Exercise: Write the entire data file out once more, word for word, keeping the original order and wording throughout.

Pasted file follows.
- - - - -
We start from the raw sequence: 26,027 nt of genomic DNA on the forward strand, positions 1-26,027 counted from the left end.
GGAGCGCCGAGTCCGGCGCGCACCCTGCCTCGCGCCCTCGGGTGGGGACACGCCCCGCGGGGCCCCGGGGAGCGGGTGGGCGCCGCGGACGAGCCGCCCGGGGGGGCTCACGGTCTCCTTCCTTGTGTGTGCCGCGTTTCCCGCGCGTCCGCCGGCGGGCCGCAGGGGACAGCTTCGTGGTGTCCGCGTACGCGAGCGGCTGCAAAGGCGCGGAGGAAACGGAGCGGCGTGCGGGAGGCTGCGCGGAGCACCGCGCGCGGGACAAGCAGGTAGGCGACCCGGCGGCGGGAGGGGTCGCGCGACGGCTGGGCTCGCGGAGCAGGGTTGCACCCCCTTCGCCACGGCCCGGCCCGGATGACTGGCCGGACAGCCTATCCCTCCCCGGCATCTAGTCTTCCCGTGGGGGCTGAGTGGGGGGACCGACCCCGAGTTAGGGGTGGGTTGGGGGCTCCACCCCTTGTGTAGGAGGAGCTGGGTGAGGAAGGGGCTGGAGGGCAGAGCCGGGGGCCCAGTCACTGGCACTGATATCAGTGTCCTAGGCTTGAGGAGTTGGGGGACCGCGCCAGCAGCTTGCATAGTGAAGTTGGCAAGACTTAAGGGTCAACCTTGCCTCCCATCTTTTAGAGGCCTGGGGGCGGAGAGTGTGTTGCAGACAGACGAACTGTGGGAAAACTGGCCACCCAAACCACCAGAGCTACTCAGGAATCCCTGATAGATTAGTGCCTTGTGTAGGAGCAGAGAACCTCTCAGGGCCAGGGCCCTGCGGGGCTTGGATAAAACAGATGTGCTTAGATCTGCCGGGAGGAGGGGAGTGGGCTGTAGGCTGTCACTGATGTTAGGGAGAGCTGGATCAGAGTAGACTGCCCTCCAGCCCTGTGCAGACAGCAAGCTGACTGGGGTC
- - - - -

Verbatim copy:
We start from the raw sequence: 26,027 nt of genomic DNA on the forward strand, positions 1-26,027 counted from the left end.
GGAGCGCCGAGTCCGGCGCGCACCCTGCCTCGCGCCCTCGGGTGGGGACACGCCCCGCGGGGCCCCGGGGAGCGGGTGGGCGCCGCGGACGAGCCGCCCGGGGGGGCTCACGGTCTCCTTCCTTGTGTGTGCCGCGTTTCCCGCGCGTCCGCCGGCGGGCCGCAGGGGACAGCTTCGTGGTGTCCGCGTACGCGAGCGGCTGCAAAGGCGCGGAGGAAACGGAGCGGCGTGCGGGAGGCTGCGCGGAGCACCGCGCGCGGGACAAGCAGGTAGGCGACCCGGCGGCGGGAGGGGTCGCGCGACGGCTGGGCTCGCGGAGCAGGGTTGCACCCCCTTCGCCACGGCCCGGCCCGGATGACTGGCCGGACAGCCTATCCCTCCCCGGCATCTAGTCTTCCCGTGGGGGCTGAGTGGGGGGACCGACCCCGAGTTAGGGGTGGGTTGGGGGCTCCACCCCTTGTGTAGGAGGAGCTGGGTGAGGAAGGGGCTGGAGGGCAGAGCCGGGGGCCCAGTCACTGGCACTGATATCAGTGTCCTAGGCTTGAGGAGTTGGGGGACCGCGCCAGCAGCTTGCATAGTGAAGTTGGCAAGACTTAAGGGTCAACCTTGCCTCCCATCTTTTAGAGGCCTGGGGGCGGAGAGTGTGTTGCAGACAGACGAACTGTGGGAAAACTGGCCACCCAAACCACCAGAGCTACTCAGGAATCCCTGATAGATTAGTGCCTTGTGTAGGAGCAGAGAACCTCTCAGGGCCAGGGCCCTGCGGGGCTTGGATAAAACAGATGTGCTTAGATCTGCCGGGAGGAGGGGAGTGGGCTGTAGGCTGTCACTGATGTTAGGGAGAGCTGGATCAGAGTAGACTGCCCTCCAGCCCTGTGCAGACAGCAAGCTGACTGGGGTC